Gun Lost by Police Chief Recovered After Man Turns in Brother-in-Law - GV Wire - Explore. Explain. Expose
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Gun Lost by Police Chief Recovered After Man Turns in Brother-in-Law



SLO police chief Deanna Cantrell
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A gun left behind in at a restaurant by San Luis Obispo’s police chief has been returned, and a man admitted to pocketing the firearm after finding it in a bathroom, city authorities said.
On Wednesday night, a man who described himself as the suspect’s brother-in-law called the San Luis Obispo County Sheriff’s Office to say he had the gun. The man brought the firearm to the sheriff’s office in Los Osos, according to a statement from the San Luis Obispo city manager.
Police officers went to Los Osos to get the gun, then interviewed the suspect, who was identified as Skeeter Carlos Mangan, 30. Officers said Mangan admitted to finding the firearm, putting it in his pocket, then returning home.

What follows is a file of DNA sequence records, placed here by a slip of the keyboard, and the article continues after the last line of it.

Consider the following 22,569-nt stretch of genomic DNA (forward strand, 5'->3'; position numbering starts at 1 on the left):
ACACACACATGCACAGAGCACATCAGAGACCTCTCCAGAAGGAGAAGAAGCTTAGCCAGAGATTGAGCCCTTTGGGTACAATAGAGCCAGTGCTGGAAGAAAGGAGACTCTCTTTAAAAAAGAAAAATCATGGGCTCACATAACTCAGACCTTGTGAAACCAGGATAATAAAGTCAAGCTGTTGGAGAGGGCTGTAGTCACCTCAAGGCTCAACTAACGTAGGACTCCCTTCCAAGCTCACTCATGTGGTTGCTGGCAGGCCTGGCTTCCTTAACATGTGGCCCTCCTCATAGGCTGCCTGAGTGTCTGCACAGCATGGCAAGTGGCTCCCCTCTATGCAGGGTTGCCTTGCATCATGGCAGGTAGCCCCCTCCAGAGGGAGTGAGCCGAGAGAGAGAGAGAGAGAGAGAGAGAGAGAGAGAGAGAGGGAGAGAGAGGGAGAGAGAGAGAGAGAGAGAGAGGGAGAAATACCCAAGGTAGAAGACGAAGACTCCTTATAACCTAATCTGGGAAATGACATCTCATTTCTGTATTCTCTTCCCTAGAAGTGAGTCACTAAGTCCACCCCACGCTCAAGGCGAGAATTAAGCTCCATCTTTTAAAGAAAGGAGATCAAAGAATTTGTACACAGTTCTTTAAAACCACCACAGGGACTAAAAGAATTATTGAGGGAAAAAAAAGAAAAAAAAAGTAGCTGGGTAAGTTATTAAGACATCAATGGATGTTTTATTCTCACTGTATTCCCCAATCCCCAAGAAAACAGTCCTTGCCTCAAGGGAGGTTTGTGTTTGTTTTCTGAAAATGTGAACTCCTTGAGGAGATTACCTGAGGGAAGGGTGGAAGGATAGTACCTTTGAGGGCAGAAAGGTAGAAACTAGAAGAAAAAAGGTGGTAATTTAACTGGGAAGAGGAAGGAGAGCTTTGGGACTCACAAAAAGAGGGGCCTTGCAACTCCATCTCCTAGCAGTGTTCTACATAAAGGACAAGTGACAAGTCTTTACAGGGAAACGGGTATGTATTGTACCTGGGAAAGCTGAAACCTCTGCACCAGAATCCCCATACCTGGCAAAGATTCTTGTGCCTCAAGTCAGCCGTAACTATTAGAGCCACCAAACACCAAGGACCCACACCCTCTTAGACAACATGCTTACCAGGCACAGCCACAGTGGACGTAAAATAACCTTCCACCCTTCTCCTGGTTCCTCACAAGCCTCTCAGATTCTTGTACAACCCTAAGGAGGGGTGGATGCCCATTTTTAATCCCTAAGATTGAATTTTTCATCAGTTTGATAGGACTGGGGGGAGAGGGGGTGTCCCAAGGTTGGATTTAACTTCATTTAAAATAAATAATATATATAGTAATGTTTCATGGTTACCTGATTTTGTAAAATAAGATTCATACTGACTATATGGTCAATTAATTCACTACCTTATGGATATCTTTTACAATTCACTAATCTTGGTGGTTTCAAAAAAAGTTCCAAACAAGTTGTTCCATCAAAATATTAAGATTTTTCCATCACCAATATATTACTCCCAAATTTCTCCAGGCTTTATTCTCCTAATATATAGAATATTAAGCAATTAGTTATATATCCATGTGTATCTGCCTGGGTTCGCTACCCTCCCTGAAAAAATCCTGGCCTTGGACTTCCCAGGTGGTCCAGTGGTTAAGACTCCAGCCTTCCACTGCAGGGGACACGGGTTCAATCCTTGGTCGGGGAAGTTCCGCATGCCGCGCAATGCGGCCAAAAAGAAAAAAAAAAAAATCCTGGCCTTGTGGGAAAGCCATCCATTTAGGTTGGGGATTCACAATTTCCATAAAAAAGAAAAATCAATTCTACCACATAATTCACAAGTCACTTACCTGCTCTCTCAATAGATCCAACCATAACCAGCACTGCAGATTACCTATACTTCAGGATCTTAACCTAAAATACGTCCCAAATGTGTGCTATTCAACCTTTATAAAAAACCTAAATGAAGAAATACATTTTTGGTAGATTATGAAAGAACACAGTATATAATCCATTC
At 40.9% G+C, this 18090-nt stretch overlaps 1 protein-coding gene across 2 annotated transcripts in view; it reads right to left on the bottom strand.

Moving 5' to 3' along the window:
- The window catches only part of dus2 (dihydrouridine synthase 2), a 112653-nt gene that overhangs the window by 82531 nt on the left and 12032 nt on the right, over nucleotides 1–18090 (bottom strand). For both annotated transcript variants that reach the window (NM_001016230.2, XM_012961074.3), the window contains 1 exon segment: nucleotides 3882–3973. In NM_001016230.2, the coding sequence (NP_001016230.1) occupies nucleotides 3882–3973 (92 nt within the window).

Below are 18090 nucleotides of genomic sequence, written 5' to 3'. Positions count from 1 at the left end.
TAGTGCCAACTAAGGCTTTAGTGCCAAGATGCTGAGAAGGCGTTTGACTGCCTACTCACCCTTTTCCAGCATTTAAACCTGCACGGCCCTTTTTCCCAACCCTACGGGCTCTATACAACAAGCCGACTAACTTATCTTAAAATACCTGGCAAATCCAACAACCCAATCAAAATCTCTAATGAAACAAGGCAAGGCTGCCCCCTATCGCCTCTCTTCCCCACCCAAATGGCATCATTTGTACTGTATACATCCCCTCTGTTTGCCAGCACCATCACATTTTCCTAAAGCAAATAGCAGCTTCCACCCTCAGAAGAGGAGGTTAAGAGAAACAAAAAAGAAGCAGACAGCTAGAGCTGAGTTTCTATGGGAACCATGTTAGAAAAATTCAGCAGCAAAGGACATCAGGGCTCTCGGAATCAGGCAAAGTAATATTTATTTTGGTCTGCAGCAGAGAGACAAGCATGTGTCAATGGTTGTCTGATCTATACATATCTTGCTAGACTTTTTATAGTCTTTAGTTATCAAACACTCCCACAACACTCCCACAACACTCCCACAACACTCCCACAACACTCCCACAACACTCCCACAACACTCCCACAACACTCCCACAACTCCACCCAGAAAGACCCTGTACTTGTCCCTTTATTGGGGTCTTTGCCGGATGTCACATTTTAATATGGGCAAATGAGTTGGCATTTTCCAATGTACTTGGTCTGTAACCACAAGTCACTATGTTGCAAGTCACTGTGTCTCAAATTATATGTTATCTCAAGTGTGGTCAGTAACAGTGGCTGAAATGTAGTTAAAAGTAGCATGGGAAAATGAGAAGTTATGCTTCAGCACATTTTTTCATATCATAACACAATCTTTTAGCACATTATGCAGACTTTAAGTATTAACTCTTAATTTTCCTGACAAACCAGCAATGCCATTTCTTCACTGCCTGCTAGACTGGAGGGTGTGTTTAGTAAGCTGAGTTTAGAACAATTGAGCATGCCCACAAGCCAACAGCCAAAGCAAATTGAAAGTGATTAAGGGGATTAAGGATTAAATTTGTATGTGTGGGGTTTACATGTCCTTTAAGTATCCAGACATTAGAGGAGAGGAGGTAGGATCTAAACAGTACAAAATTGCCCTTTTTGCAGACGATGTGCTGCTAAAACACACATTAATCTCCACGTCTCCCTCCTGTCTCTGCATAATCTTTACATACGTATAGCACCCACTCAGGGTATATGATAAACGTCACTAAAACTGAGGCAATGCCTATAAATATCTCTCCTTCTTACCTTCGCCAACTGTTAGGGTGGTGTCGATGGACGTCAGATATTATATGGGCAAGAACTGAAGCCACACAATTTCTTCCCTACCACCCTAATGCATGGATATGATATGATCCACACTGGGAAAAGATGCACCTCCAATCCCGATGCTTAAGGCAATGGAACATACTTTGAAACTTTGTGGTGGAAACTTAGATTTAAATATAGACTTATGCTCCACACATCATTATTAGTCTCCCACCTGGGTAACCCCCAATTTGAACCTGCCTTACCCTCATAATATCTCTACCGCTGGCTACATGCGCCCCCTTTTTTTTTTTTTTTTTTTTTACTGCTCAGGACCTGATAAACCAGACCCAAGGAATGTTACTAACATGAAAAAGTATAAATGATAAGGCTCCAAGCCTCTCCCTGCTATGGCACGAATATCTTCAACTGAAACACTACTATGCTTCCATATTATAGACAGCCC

It was unclear Thursday whether Mangan would face charges related to the incident.

She Went Back for Gun, But it Was Gone

The police chief, Deanna Cantrell, said she lost the gun about noon Wednesday after having lunch at an El Pollo Loco restaurant.
Cantrell posted a video on the police department’s Facebook page in which she apologized to the community. She offered no excuses for what happened, and said what she did was “irresponsible and careless.”

Cantrell said that after her meal, she entered the bathroom and removed the gun, which was holstered, because it wouldn’t remain clipped to her pants.
She realized the gun was gone minutes after leaving the bathroom, but when she returned it was gone.
“I talk about transparency and having a relationship that’s built on trust with our community, so I want to make sure I practice what I believe,” Cantrell says on the video.
According to security video at the restaurant, a man entered the bathroom minutes after Cantrell left it. Police posted an image of the suspect.

In a statement, San Luis Obispo City Manager Derek Johnson said he had spoken to Cantrell, who apologized to him and agreed to attend training on firearm safety.
“Having carried a firearm safely for 25 years, (Cantrell) is committed to serving as an example of the level of vigilance that must be maintained at all times, regardless of experience or rank,” Johson said in the statement.